Beginning with the understanding that effective ethical leadership depends on personal ethical competence, the Ethical Competence Scale is used to give respondents the experience of reflecting in a comprehensive and rigorous way on the level of their ethical competence across 30 items covering personal ethical competence, social ethical competence and global ethical competence. This personal reflection is followed by small group discussion, simulation and role playing focused on where and how these specific competencies apply in their industry or business. Examples of real or potential ethical breaches are raised and participants are challenged to apply creative thinking to identify strategies and solutions for dealing with these problems.
Following this rigorous focus on personal ethical competence, the Ethical Leadership Scale is used to engage participants in reflecting more specifically on the leadership qualities needed to ensure their group or team maintains positive ethical relationships in all its work. There are 40 items on this scale covering relationship to self, relationship to others and relationship to the whole. Techniques of role playing, simulation and scenario writing are used to enhance this experience. In all of this work there is no substitute for deep personal engagement in the issues, because this kind of learning must move from head to heart and then from heart to heart throughout the team.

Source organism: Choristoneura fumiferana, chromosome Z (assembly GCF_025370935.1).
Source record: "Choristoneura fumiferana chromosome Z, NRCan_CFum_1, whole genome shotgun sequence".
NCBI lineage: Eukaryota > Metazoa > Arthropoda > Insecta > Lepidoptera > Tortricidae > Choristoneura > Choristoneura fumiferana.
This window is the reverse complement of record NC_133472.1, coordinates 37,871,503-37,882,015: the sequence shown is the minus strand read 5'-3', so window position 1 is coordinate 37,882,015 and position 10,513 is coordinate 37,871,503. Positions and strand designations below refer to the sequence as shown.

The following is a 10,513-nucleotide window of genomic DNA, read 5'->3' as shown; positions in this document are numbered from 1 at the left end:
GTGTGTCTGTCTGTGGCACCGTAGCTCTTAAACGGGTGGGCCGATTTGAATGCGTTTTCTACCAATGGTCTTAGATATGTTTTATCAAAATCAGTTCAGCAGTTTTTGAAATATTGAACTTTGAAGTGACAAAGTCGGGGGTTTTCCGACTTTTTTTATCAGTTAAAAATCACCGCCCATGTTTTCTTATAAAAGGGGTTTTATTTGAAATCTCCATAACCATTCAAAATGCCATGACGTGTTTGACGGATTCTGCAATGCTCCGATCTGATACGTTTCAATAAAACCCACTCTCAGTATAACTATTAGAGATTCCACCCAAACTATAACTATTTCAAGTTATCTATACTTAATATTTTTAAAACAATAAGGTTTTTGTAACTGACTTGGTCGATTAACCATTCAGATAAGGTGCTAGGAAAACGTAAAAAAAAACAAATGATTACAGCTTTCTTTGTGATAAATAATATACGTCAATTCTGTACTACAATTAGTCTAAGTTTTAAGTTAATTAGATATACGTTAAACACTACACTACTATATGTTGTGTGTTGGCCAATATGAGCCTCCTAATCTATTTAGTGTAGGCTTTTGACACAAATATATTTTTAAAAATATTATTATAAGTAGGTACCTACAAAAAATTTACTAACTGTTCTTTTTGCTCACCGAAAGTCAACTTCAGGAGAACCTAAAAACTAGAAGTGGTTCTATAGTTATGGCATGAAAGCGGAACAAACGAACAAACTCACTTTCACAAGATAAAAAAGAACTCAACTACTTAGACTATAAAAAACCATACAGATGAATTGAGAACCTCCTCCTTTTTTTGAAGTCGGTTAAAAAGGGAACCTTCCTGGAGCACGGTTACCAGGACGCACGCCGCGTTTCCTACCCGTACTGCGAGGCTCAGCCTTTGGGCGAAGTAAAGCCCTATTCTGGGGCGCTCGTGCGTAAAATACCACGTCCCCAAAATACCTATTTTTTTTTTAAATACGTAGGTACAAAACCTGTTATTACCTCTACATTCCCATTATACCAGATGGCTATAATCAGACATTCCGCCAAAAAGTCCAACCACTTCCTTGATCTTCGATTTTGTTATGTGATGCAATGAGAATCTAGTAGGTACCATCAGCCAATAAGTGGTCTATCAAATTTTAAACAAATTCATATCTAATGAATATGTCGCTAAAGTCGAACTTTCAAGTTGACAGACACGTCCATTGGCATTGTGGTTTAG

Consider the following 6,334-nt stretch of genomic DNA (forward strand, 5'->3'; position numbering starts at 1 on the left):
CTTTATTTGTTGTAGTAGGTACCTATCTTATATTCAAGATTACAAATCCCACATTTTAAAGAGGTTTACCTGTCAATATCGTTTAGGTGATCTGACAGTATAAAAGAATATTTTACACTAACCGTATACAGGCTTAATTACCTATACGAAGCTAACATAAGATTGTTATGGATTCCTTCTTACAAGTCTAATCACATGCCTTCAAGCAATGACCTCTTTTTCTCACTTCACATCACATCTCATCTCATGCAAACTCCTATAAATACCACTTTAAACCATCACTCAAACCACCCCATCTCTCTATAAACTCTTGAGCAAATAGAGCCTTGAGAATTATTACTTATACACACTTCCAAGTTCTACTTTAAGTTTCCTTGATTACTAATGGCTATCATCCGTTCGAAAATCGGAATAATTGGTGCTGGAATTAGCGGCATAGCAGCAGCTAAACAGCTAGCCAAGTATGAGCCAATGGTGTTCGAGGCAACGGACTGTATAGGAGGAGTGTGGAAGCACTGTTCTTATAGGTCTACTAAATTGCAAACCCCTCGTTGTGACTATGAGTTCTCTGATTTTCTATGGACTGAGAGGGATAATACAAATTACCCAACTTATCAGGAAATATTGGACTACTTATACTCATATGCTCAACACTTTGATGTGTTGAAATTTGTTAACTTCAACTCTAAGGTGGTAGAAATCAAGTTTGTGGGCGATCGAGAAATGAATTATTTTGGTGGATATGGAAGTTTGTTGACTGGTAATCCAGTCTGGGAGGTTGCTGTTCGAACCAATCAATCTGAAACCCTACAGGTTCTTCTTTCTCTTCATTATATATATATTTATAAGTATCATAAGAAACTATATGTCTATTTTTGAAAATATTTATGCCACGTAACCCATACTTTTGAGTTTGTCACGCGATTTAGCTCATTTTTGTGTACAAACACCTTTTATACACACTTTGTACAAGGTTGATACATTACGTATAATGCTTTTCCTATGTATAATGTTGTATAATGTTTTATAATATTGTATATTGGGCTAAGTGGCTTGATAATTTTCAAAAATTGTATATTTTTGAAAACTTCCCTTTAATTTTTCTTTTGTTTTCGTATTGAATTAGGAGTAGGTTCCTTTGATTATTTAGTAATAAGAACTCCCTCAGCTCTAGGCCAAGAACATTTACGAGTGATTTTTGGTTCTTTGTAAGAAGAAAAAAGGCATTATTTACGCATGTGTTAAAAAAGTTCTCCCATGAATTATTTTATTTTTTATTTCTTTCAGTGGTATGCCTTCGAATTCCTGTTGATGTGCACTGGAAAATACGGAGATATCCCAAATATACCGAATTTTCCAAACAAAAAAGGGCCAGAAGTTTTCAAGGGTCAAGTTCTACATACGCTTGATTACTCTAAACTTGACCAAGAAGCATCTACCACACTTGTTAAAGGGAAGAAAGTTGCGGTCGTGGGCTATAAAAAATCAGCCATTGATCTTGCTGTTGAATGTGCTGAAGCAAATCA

At the level of the larger organization, the Ethical Organization Scale is used to engage leaders at different levels and from different parts of the organization to consider how well the organization as a whole is doing on such issues as treatment of the work force, relationships with customers or clients, relationships with contractors and suppliers, and external relationships in the community and society at large. There are ten items on this scale. The kind of discussion engendered by these items usually reveals discrepancies in the perception of leaders about various facets of organizational ethical performance. Uncovering these differences provides fertile ground for problem solving and creative thinking about what needs to be done to improve things.